The presence of Osama Bin Laden in Abbotabad has led to an opening of a Pandora’s box. The Pakistani military has had to pick and choose from limited options; that is either complicity or incompetence. The civilian government, already incapable of influencing any foreign policy, has once again chosen to side with the military and the intelligence agencies. On the surface, however, they have tried to act tough by establishing an “independent” commission in charge of analyzing the Osama Bin Laden mishap. The likes of Najam Sethi, Nawaz Sharif and Asma Jehangir have already called the commission useless. Nawaz Sharif was upfront about labeling the Osama Bin Laden a “security lapse.” He also criticized the PPP for not trying hard enough to ensure accountability within the military.
It is fair to assume that Nawaz Sharif has been bitter with the military since he was ousted in October 1999. His second tenure as the prime minister was marked with him trying to decentralize the military’s power in the political sphere. General Jehangir Karamat was nice enough to resign in face of civilian aggression, but Musharraf pounched on Sharif’s ego and ultimately ousted him. Sharif finally has seen an opportunity to once again engage in a verbal war with the military( and the election campaign of 2013). This time, the military may have found a more schrewd Sharif, and a public that is more aware of the military’s alleged incompetence. This situation is much similar to 1972, when army dictatorship collapsed.
The creation of East Pakistan sent shockwaves across Pakistan, as it lost 52% of its population within a matter of months. Martial law ended with Zulfikar Bhutto becoming both the Chief Martial Law Administrator and the President of the nation. While the public raised furor over the military’s policies, it was not fully aware of its atrocites in East Pakistan. Zulfikar Bhutto chose to keep it that way. In order to appease the military and ensure his future Presidency, Bhutto decided to conceal the “Hamoodur Rehman Commission Report” from the public. The report was also questionable in nature, as it did not indict General Tikka Khan, a military figure complicit in the army’s lawless actions in East Pakistan. General Tikka Khan went on to serve as the chief of army staff for four years under Zulfiqar Bhutto. The military, after a brief interruption in politics due to unpopularity, reinserted itself back into politics in 1978. Zulfikar Ali Bhutto missed the chance as Chief Martial Law administrator by not conducting a thorough investigation into the incompetence of the army. The result was the reinsertion of Martial Law in 1977.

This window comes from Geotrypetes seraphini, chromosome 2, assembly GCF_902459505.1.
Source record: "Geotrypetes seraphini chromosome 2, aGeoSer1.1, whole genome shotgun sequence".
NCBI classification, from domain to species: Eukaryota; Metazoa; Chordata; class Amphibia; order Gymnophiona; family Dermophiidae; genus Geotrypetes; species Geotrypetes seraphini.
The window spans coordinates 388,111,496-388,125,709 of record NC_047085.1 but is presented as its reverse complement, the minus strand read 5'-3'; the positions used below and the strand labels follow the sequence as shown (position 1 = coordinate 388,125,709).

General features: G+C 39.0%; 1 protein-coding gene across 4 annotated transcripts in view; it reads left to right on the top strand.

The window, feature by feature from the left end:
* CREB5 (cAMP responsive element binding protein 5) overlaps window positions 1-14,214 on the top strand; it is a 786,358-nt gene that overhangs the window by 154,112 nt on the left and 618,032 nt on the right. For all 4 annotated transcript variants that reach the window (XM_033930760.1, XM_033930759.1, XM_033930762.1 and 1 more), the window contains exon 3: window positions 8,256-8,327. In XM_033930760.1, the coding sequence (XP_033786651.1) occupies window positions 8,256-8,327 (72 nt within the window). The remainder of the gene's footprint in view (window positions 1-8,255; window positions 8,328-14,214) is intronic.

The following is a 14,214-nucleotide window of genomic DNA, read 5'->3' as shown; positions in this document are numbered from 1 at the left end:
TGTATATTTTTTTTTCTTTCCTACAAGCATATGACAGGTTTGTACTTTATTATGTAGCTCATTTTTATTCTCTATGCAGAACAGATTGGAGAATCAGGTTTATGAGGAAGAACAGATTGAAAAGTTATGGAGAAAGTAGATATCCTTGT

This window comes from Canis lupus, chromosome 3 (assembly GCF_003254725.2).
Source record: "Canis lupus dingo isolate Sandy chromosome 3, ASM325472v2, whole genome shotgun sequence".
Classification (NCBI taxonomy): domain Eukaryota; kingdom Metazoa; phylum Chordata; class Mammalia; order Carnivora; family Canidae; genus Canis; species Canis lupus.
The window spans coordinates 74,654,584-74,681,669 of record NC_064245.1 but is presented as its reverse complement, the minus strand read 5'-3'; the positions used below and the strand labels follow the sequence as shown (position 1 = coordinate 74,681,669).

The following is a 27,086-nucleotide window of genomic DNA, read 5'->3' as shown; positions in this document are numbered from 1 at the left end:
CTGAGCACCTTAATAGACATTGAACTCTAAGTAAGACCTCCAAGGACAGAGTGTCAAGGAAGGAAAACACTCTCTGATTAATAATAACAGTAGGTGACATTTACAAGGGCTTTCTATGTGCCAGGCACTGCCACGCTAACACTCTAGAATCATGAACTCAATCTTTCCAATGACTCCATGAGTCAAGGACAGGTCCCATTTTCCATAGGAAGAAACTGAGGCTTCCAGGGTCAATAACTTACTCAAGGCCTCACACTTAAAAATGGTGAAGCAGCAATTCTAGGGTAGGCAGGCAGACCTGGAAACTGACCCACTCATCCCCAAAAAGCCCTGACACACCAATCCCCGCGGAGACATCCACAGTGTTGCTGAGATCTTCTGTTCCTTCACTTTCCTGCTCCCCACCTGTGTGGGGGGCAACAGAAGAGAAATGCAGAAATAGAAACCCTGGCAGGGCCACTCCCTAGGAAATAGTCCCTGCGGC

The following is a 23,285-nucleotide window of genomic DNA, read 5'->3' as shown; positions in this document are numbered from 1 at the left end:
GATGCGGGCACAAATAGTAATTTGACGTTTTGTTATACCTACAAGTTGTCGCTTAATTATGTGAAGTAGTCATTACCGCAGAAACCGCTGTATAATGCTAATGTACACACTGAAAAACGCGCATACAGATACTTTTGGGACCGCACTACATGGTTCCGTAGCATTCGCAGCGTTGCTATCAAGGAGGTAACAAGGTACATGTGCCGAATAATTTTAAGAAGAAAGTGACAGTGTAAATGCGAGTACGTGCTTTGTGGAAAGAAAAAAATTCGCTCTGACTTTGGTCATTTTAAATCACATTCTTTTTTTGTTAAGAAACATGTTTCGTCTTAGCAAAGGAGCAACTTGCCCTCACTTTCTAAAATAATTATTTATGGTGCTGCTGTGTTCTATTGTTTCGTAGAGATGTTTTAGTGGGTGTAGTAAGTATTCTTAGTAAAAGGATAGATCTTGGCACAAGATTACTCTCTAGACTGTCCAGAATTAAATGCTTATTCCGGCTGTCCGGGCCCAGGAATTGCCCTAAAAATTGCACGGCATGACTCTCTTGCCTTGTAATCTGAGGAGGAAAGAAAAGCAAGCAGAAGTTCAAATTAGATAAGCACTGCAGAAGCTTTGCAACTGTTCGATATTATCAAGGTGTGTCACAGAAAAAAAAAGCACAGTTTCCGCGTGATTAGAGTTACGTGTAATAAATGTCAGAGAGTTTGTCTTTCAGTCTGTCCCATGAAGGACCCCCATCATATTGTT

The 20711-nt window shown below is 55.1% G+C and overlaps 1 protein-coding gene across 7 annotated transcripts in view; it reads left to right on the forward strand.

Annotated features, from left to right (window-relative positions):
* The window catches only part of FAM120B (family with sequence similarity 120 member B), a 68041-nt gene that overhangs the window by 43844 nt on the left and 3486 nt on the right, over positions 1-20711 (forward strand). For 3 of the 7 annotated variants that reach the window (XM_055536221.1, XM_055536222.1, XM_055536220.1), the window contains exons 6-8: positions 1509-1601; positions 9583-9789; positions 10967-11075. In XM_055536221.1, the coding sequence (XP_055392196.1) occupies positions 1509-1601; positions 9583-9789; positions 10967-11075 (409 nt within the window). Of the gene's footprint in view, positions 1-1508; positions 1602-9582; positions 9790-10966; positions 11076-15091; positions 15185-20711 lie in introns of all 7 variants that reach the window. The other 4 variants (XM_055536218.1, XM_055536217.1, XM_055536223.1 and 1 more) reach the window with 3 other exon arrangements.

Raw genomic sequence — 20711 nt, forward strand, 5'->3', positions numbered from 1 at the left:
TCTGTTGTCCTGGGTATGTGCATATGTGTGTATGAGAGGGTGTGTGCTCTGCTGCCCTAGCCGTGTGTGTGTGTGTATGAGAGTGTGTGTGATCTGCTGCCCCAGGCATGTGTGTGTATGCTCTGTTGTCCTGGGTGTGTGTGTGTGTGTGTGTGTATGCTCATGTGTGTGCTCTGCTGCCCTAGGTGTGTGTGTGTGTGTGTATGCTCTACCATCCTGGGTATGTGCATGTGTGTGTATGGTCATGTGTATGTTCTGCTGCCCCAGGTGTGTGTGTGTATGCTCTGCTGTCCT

Today, the PPP has once again allegedly decided to take the easy route by protecting the incompetence of the military. In fear of retaliation and possible aid withdrawal from foreign nations, it has decided to conduct an investigation in accords with the military’s wishes. Now, it would be foolish to assert that the military’s present blunders are remotely comparable to the atrocities of East Pakistan. Similarly, it is also unwise to assume that today’s PPP government is as strong as Zulfikar Bhutto’s government in 1972. Far from it, actually.
The morals of these two situations remain the same though. Public perception of the military is changing, just as it did in 1972. The PPP needs to act together with other civilian parties in order to ensure accountability in the military. It similarly needs to establish a proper independent commission in accord with the consent of the opposition parties. Najam Sethi, a distinguished Pakistani scholar, has critiqued the commission for catering towards the military’s needs. A commission needs to be established for ensuring justice within the military, not one that should be used by a party for political security from the military.
Three years ago, political parties were able to join together to restore the Chief Justice from a military dictator through unity. MQM President Altaf Hussain has already critiqued the alleged extremism within the army, and has demanded swift action within the military. Nawaz Sharif has called for a proper investigation into the blatant “security lapse” of Abbotabad. Imran Khan also wants a re-evaluation of military policy on the war against terror. This is the time for political parties to join together for a cause. Otherwise, public frustration with the military will frustrate itself to passiveness, and parliamentary democracy might once again meets its deadliest foe; martial law.